Let’s talk about dry mouth….

Dry mouth is an issue that plaques millions of people, for many different reasons. Dry mouth symptoms can range from mild to severe and is not only bothersome, but can be very damaging to the entire oral cavity, including the teeth. First, let’s talk about how inadequate salivary flow can affect the oral cavity and some of the risk factors associated with the development of dry mouth.

Saliva is an essential component to regulating every day activities such as speaking, chewing, and swallowing food. Most people have experienced some form of dry mouth in their lives and can recall how uncomfortable this disorder can be. When dealing with dry mouth, it is important to pinpoint a possible cause as well as make note of when you most often experience symptoms, as dry mouth can be can be transient throughout the day, or consistently appearing at a certain time. Most of the time, patients will tell me very specific times in the day, such as at night or early in the morning, that their symptoms are heightened. Since specific times may be linked to certain risk factors, it is therefore important to understand what may be causing dry mouth before we can look at palliative treatment options.

Most commonly, dry mouth is associated with these 4 Risk Factors:

  1. Medications: Many common classifications of drugs can cause dry mouth, such as: Cancer treatment/ chemotherapy drugs or heart and hypertension medications. However, the most common culprits are anti-depressant/anxiety meds and diuretics, due to the effect they have on the body’s system.
  2. Dehydration: Chronic dehydration may cause the body to produce less saliva as means of maintaining regular organ function. It is recommended to have frequent sips of water throughout the day to maintain moistness in the oral cavity and combat dehydration.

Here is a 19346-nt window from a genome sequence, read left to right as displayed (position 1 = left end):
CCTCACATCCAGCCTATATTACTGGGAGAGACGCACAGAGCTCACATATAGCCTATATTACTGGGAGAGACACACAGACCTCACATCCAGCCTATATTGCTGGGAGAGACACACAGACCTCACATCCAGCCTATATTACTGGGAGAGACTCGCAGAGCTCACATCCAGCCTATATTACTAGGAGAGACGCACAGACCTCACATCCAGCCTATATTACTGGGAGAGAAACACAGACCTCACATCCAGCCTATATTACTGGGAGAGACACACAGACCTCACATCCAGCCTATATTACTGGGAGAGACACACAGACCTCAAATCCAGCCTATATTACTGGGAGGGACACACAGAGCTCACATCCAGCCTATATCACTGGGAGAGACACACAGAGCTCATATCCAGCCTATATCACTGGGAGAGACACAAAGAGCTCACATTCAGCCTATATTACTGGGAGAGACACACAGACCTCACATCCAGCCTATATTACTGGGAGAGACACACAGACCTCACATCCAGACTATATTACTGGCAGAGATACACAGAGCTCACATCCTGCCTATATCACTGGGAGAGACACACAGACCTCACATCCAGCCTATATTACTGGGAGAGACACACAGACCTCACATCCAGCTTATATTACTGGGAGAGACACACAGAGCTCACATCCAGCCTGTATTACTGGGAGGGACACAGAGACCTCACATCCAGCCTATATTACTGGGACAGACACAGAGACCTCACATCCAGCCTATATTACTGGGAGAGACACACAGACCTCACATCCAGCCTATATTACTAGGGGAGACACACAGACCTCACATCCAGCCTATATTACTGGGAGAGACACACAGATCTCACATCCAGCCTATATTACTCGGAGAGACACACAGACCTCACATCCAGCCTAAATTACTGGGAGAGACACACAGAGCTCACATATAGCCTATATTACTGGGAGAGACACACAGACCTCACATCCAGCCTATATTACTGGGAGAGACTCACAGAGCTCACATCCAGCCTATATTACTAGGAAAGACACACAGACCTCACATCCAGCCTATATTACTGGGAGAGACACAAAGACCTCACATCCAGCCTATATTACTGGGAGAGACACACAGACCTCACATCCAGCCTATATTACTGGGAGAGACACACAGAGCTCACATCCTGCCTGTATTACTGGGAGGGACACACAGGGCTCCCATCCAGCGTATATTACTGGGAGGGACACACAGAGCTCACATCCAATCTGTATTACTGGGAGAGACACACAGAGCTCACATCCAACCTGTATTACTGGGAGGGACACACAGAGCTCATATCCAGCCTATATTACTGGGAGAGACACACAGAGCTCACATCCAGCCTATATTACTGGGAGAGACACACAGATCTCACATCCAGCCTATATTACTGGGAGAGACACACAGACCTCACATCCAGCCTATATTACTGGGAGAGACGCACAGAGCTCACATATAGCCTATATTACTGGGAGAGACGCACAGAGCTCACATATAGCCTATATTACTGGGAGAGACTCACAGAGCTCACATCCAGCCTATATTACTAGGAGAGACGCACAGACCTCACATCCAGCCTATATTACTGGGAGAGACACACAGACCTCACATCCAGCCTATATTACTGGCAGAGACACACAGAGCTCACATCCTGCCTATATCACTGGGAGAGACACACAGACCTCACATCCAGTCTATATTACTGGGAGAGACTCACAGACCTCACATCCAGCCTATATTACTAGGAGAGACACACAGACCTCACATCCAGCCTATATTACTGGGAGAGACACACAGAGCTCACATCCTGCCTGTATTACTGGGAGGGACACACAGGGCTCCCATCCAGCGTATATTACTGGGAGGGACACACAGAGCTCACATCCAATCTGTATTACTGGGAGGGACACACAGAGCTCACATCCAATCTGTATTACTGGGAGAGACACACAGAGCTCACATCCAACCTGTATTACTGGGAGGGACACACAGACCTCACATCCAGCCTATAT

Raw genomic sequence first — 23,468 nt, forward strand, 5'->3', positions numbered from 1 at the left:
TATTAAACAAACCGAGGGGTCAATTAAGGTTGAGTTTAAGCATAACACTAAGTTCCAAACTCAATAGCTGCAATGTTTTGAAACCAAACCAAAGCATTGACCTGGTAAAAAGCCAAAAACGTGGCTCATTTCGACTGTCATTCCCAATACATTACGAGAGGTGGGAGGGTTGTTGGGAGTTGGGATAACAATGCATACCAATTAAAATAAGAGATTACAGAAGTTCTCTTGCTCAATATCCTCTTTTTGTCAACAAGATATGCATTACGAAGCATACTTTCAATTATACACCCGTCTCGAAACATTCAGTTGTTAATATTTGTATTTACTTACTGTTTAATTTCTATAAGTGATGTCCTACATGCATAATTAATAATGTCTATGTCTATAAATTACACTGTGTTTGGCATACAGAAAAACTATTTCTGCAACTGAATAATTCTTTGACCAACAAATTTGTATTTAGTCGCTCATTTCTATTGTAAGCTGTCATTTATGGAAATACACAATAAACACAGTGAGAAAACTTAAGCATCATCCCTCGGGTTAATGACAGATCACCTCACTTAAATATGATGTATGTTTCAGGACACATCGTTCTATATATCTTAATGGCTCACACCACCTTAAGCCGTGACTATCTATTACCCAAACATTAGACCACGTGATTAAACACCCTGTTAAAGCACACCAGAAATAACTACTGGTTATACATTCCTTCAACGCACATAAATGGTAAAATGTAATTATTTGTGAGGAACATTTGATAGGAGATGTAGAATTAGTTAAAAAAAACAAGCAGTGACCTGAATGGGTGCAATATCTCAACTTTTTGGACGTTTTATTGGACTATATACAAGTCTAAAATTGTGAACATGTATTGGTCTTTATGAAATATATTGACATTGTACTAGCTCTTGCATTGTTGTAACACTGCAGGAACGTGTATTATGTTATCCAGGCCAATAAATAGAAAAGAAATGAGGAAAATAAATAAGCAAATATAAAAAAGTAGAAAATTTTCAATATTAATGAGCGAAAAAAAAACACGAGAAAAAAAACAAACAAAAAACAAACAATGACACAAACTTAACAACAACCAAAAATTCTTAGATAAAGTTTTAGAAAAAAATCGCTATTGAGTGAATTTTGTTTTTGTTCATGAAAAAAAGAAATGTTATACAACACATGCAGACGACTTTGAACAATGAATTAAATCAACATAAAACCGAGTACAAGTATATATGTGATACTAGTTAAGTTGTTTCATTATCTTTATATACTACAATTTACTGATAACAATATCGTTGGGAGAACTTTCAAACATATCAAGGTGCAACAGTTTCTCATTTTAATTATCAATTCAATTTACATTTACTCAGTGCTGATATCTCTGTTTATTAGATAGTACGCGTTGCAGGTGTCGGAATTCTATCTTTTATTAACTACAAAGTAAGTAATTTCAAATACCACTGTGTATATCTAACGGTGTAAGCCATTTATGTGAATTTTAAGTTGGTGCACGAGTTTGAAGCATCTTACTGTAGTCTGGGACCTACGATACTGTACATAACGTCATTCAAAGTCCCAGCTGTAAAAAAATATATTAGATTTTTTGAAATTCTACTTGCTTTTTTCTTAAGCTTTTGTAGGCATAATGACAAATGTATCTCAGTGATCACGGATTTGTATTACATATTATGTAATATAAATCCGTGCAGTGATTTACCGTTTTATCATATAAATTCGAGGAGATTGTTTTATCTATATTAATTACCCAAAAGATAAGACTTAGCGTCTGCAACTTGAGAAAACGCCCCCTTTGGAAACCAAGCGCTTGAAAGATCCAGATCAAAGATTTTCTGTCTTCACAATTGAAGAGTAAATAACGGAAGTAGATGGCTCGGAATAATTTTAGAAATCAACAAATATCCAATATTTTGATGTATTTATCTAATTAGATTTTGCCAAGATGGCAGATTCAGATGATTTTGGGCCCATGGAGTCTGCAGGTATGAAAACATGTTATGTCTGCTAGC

3. Weather: Yes, that’s right! The weather plays an important role in how your body regulates itself. Alberta is known for experiencing erred conditions. If you are experiencing dry mouth, and don’t fit into another risk factor, then perhaps investing in a humidifier may solve your problem. Research has shown that placing a humidifier near your bed can help not only the oral tissues maintain moistness but the nasal passageways as well.
  4. Autoimmune diseases and Diabetes: One of the most common signs of Diabetes is chronic dry mouth. Similarly, certain autoimmune diseases such as Sjögren’s Syndrome and HIV positive cause dry mouth when the body attacks its own saliva producing cells.

Once you have an idea of why you may be experiencing dry mouth, let’s focus on what implications dry mouth may have in regards to your health. Firstly, saliva is an essential component to maintaining a healthy oral cavity. Saliva not only assists with speaking, chewing, and swallowing, but saliva also buffers acids produced by harmful bacteria found in the oral cavity that may cause dental decay. Salivary substitutes exist in many over the counter remedies (such as sprays, rinses, and lozenges) that adhere to the tissues to produce oral moistness for several hours.

Treatment for dry mouth is important, as it contributes to maintaining the health of your teeth. If you are feeling overwhelmed with the many treatment options, it is a good idea to discuss these concerns at you next regular check-up with any of the friendly and experienced staff at Braeside Dental Centre.

Thanks for reading, and we look forward to seeing you at your next scheduled appointment!

– Zoe
​Braeside Dental Centre
 

Let’s talk about dry mouth….

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